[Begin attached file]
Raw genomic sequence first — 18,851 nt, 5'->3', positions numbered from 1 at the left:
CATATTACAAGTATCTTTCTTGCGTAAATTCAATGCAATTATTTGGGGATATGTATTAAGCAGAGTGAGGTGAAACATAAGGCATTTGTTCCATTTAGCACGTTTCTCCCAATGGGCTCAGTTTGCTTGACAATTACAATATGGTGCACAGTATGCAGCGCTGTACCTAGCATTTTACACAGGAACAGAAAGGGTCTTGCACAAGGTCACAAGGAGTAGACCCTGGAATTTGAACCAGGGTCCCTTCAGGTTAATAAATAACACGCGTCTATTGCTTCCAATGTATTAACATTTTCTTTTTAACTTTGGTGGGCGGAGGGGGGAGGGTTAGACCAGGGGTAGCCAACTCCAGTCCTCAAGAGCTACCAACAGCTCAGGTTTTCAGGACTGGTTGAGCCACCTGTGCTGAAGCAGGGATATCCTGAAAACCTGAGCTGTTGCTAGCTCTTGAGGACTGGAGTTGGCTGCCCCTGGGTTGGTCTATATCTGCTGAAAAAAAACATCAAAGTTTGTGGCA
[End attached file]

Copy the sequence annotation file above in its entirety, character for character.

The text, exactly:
Raw genomic sequence first — 18,851 nt, 5'->3', positions numbered from 1 at the left:
CATATTACAAGTATCTTTCTTGCGTAAATTCAATGCAATTATTTGGGGATATGTATTAAGCAGAGTGAGGTGAAACATAAGGCATTTGTTCCATTTAGCACGTTTCTCCCAATGGGCTCAGTTTGCTTGACAATTACAATATGGTGCACAGTATGCAGCGCTGTACCTAGCATTTTACACAGGAACAGAAAGGGTCTTGCACAAGGTCACAAGGAGTAGACCCTGGAATTTGAACCAGGGTCCCTTCAGGTTAATAAATAACACGCGTCTATTGCTTCCAATGTATTAACATTTTCTTTTTAACTTTGGTGGGCGGAGGGGGGAGGGTTAGACCAGGGGTAGCCAACTCCAGTCCTCAAGAGCTACCAACAGCTCAGGTTTTCAGGACTGGTTGAGCCACCTGTGCTGAAGCAGGGATATCCTGAAAACCTGAGCTGTTGCTAGCTCTTGAGGACTGGAGTTGGCTGCCCCTGGGTTGGTCTATATCTGCTGAAAAAAAACATCAAAGTTTGTGGCA